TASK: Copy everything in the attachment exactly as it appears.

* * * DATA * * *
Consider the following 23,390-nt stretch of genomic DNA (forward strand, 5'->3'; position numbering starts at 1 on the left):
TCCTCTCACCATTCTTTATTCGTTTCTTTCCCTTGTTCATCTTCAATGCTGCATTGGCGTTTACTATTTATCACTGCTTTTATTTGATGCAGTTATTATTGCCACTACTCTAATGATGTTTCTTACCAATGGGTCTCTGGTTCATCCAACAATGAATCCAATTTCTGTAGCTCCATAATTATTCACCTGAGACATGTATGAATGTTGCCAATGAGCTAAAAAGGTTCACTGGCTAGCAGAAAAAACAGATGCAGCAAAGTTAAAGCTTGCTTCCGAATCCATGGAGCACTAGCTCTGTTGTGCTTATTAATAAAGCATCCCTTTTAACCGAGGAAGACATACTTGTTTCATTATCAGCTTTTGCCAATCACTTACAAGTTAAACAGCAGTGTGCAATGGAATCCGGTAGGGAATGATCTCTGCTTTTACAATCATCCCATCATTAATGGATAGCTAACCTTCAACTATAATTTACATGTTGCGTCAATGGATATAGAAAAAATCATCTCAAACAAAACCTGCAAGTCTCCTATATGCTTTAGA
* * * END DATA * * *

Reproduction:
Consider the following 23,390-nt stretch of genomic DNA (forward strand, 5'->3'; position numbering starts at 1 on the left):
TCCTCTCACCATTCTTTATTCGTTTCTTTCCCTTGTTCATCTTCAATGCTGCATTGGCGTTTACTATTTATCACTGCTTTTATTTGATGCAGTTATTATTGCCACTACTCTAATGATGTTTCTTACCAATGGGTCTCTGGTTCATCCAACAATGAATCCAATTTCTGTAGCTCCATAATTATTCACCTGAGACATGTATGAATGTTGCCAATGAGCTAAAAAGGTTCACTGGCTAGCAGAAAAAACAGATGCAGCAAAGTTAAAGCTTGCTTCCGAATCCATGGAGCACTAGCTCTGTTGTGCTTATTAATAAAGCATCCCTTTTAACCGAGGAAGACATACTTGTTTCATTATCAGCTTTTGCCAATCACTTACAAGTTAAACAGCAGTGTGCAATGGAATCCGGTAGGGAATGATCTCTGCTTTTACAATCATCCCATCATTAATGGATAGCTAACCTTCAACTATAATTTACATGTTGCGTCAATGGATATAGAAAAAATCATCTCAAACAAAACCTGCAAGTCTCCTATATGCTTTAGA